When Marc was a child, he and his brother were trapped in a flooding cave, and his brother drowned. Blaming him for his brother’s death, Marc’s mother descended into grief and madness, abusing this innocent child until such time as he could join the military and escape his tormentor. While he was a child, Marc’s shattered mind created Steven to be an escape from his mother, beginning the dissociative identity disorder which defines this series.
With their souls laid bare to one another, Steven and Marc await judgment, but it’s not enough. The souls of the dead overtake their vessel and attempt to pull them both into the sands of the Duat. Steven is taken and dragged into hell, but for some unknown reason, Marc’s scales balance at this exact moment, allowing him to pass into the Field of Reeds, into paradise.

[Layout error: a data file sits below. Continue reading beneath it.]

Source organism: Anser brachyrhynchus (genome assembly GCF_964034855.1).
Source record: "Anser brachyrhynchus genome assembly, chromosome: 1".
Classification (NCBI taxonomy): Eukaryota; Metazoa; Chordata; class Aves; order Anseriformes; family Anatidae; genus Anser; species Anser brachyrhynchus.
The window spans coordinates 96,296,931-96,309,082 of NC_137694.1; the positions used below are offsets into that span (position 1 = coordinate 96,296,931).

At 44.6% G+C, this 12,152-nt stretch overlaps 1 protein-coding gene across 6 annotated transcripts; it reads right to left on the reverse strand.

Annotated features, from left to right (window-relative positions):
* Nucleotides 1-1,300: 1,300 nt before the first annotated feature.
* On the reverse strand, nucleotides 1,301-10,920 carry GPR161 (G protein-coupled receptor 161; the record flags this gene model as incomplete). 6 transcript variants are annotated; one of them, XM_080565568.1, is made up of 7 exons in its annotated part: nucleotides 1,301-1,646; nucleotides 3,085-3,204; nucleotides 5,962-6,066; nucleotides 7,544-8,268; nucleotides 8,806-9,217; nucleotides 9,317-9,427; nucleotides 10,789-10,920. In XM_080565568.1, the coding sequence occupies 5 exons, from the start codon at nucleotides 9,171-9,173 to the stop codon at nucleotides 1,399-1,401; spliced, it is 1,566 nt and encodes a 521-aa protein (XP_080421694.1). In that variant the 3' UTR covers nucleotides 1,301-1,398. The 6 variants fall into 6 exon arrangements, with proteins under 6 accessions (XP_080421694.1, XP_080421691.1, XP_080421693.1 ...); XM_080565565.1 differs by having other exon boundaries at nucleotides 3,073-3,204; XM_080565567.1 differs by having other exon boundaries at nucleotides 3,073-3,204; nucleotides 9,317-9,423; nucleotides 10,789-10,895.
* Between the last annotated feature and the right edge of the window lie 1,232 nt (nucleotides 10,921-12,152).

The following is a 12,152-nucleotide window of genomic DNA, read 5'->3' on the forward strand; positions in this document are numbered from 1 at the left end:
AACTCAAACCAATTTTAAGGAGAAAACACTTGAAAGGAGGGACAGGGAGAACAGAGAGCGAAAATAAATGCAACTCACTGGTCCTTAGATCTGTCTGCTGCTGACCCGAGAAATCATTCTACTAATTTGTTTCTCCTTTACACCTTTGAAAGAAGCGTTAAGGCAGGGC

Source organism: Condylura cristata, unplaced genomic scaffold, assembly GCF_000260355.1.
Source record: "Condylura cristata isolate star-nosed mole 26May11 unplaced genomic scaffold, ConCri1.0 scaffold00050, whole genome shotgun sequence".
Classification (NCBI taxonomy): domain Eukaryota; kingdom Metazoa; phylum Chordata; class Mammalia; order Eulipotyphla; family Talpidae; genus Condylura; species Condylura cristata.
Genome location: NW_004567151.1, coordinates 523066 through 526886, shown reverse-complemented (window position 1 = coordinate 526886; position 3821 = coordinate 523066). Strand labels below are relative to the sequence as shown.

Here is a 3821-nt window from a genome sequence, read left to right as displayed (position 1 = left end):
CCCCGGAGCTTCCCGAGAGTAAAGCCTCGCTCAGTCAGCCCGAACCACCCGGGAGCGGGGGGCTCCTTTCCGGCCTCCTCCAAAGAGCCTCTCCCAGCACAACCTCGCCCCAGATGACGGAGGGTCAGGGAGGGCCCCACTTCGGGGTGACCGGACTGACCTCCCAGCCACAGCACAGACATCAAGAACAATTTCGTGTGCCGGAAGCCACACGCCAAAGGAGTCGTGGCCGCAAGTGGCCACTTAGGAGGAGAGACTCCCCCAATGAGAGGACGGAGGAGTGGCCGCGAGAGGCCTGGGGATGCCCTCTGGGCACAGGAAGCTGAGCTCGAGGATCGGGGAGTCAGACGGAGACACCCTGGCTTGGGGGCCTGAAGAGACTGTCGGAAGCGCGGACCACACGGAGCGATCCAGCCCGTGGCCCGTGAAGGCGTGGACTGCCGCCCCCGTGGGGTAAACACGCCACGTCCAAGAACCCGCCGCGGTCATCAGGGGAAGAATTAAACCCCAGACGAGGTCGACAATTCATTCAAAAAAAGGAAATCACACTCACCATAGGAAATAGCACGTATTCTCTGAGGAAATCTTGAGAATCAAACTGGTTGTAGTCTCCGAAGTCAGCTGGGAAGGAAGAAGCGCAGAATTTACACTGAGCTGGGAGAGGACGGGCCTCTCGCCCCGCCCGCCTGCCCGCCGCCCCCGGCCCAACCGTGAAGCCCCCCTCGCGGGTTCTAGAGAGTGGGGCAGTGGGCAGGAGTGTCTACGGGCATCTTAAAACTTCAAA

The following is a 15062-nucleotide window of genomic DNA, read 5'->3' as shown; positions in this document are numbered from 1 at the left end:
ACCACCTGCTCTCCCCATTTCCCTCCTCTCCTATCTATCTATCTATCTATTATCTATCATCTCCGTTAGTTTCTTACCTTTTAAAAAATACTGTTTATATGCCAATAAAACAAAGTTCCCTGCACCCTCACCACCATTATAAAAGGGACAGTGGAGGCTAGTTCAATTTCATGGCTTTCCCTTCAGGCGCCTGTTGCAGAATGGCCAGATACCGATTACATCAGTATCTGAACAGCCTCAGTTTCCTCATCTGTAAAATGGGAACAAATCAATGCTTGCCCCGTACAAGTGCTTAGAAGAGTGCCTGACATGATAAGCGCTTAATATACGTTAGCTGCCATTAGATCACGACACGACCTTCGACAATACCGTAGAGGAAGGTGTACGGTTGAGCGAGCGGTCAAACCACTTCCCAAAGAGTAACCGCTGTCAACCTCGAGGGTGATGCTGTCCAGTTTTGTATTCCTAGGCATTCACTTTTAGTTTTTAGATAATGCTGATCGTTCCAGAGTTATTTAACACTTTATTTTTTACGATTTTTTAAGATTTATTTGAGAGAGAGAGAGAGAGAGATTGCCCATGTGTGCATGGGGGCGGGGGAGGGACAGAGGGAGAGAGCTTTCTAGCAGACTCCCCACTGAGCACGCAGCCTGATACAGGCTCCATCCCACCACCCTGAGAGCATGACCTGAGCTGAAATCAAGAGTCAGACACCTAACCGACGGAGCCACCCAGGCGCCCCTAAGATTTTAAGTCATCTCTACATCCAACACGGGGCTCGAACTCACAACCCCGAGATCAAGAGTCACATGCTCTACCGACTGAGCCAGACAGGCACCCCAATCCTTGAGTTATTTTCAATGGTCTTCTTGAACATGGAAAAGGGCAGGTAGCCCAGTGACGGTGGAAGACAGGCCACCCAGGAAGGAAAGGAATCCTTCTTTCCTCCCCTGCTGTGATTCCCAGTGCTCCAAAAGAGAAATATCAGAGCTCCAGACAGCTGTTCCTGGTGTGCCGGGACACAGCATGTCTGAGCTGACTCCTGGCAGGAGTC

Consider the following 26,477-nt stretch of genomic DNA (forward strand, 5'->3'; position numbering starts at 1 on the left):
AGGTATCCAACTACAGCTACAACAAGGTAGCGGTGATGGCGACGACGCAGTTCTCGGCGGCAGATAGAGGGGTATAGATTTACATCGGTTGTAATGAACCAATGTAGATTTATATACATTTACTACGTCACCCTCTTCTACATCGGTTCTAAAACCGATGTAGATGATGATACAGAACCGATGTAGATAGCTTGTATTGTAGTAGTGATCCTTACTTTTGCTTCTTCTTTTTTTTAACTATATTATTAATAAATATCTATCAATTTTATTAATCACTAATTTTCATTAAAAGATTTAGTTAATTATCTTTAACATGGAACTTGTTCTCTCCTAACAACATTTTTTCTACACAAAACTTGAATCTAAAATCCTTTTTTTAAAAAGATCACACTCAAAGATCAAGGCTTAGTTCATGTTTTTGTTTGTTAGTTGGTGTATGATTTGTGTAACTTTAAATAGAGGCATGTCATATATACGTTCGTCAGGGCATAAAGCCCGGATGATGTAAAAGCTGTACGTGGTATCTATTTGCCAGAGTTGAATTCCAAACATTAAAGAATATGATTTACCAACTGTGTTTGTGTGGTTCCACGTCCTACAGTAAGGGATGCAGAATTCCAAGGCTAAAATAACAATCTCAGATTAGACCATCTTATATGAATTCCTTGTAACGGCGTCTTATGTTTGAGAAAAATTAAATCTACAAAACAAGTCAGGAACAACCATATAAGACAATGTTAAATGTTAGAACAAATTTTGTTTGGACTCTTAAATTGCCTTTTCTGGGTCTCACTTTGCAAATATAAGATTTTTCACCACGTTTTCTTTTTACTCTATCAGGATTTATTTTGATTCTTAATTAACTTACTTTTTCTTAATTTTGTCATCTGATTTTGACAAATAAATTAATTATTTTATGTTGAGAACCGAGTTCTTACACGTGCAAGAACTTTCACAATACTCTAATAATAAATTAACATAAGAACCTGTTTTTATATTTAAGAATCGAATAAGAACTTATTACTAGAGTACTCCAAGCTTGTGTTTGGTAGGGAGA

Whatever positivity can be gleaned from “The Asylum” is nearly wholly derived from the memories of Marc. Whenever the episode dips back into the real world, into the insane asylum where Harrow is a doctor, or into the events transpiring in the duet with the hippopotamus lady, it’s at its weakest. The exploration of Marc’s pain, guilt, and trauma becomes a fascinating distraction from this mediocre show. Considering Marvel and Disney’s current aversion to showing women as fallible, it comes as a surprise that Marc’s tormentor was his mother, that a woman is portrayed as an abuser. The only positivity Marc experienced in his childhood came from his father’s extreme effort to comfort him. Though these moments are very short-lived, a good story is held within them.